Innovative Ways to Double-Up Space When There's No Room for a Dedicated Home Office
By Gregory Grabowski, PE, LEED AP
According to the US Department of Labor Statistics, of the 13.7 million wage and salary workers who usually did some work at home in 2004, about 3.3 million, or 1 in 4, had a formal arrangement with their employer to be paid for the time they put in at home. Whether you have your own business and work from home or work outside the home, or both, almost everyone can benefit by having a home office.
In a perfect world, you would have an extra, unused room in your home that you could use as your work oasis. It would have plenty of space, a breathtaking view, exceptional lighting, and a door that could shut out any distractions. If you have that kind of space, that’s great — read on to find out how you can make it even better, and if you don’t have that kind of space, there are ways to work with what you have to create an environment that will work for you. It just takes planning and a little creativity.
When starting something new, try to remember Alan Lakein’s famous quote, “Failing to plan is planning to fail.” It’s simple, and yet widely applicable. Planning for your space will help to ensure that you are maximizing the pros, while minimizing the cons. The first part of planning for your space is in knowing what you need versus what you want. It may be helpful to take a few minutes to write down what you absolutely must have,and then make a separate list of things that you would like to have. Just knowing the difference between the two can help make the most of the space you choose. If you need a desk, a computer, and a reading light, look for spaces that can accommodate those things, regardless of whether or not you initially see that space as an office. You may be surprised at what you find.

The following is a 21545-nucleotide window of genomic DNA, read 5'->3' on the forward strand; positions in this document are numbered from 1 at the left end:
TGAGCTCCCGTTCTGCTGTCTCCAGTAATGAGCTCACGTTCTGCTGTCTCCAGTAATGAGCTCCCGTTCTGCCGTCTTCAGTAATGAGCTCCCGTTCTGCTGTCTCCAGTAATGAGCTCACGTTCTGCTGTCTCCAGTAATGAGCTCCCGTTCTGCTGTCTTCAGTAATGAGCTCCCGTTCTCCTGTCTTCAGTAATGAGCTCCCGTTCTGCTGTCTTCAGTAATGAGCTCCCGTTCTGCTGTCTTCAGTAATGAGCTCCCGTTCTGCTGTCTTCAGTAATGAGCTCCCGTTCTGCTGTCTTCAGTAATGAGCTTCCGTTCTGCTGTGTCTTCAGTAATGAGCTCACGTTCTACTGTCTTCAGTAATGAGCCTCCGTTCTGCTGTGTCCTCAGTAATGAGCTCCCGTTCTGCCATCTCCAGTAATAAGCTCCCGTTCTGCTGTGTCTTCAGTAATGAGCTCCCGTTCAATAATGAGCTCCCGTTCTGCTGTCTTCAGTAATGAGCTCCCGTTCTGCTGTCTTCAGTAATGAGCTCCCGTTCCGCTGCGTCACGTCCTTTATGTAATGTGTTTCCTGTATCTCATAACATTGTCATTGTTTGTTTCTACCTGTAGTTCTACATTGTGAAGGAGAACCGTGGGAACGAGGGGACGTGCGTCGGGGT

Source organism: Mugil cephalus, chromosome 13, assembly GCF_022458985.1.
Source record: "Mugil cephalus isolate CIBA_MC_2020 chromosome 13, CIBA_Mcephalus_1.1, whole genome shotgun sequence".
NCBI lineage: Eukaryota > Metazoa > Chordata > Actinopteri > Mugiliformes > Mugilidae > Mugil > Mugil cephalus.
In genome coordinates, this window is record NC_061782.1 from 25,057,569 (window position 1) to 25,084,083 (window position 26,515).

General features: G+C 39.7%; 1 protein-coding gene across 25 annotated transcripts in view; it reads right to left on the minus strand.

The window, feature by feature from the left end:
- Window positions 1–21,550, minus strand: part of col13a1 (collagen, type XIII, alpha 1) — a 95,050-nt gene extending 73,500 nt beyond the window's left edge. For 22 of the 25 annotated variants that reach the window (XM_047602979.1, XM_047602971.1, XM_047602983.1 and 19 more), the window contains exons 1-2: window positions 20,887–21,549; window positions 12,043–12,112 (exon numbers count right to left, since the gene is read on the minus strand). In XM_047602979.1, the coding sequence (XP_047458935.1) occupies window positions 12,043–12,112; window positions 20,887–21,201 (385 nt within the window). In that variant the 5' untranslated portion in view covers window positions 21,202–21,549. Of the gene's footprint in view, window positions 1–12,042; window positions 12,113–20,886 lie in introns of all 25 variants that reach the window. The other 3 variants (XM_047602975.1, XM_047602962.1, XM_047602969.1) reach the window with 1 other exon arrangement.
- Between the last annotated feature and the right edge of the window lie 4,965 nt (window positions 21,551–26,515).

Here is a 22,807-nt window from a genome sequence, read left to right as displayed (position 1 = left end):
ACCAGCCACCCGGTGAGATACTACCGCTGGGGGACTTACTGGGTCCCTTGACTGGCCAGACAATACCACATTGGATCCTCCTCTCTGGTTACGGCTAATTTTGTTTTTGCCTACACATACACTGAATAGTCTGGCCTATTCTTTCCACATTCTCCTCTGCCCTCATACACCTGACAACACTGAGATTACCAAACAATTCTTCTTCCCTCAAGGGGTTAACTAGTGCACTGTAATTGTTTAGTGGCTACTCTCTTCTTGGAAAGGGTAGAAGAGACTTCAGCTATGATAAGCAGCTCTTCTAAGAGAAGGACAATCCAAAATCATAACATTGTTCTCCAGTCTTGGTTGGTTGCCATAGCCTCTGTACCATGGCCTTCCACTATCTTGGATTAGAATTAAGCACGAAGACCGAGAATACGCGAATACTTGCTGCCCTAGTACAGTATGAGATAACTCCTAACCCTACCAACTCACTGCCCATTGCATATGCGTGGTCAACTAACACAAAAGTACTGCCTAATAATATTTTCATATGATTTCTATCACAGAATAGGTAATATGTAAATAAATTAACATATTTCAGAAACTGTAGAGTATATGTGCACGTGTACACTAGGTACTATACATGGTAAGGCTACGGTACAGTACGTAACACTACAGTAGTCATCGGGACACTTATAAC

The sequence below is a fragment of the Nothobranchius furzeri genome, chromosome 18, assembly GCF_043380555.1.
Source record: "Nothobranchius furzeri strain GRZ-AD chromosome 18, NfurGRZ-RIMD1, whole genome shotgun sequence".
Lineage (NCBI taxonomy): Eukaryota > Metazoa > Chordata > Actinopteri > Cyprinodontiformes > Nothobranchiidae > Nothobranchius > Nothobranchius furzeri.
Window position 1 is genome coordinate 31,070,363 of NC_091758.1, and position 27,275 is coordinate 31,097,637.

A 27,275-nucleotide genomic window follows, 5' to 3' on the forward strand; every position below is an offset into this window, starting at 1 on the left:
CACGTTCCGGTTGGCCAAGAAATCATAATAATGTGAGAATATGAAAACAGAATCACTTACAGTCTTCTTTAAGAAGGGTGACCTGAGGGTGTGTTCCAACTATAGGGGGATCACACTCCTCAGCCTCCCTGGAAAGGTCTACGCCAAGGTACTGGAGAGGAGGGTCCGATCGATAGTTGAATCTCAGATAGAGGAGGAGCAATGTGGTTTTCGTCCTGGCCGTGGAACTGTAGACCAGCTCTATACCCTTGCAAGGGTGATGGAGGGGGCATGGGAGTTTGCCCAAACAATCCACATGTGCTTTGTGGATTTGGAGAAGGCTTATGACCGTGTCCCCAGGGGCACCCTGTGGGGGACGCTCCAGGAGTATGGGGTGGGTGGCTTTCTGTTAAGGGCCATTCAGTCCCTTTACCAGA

Considering Your Options
As you walk around your home, start with the main rooms and think critically about the way you are using the space you have. Does it make sense to have an entire room set aside for guests that visit you once or twice a year, when you could be using that space more regularly as an office? Does your family spends most of their time in the den instead of the living room, and if so, is there extra space that goes unused as a formality? Do you have a dining room that no one uses because there everyone likes to sit at the small table or island in the kitchen? Can you move the china cabinet that no one ever uses and replace it with a desk? Do you really need all that empty floor space in the den, or could you move the furniture in a little to make room for a workspace along the wall?
Just asking yourself these questions can help you to assess the space you have that you may not have initially thought of as available.
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Thinking Outside the Box
If you don’t find a space in any of the main rooms that will work for you as a home office, consider an alternate space such as the lau...<><#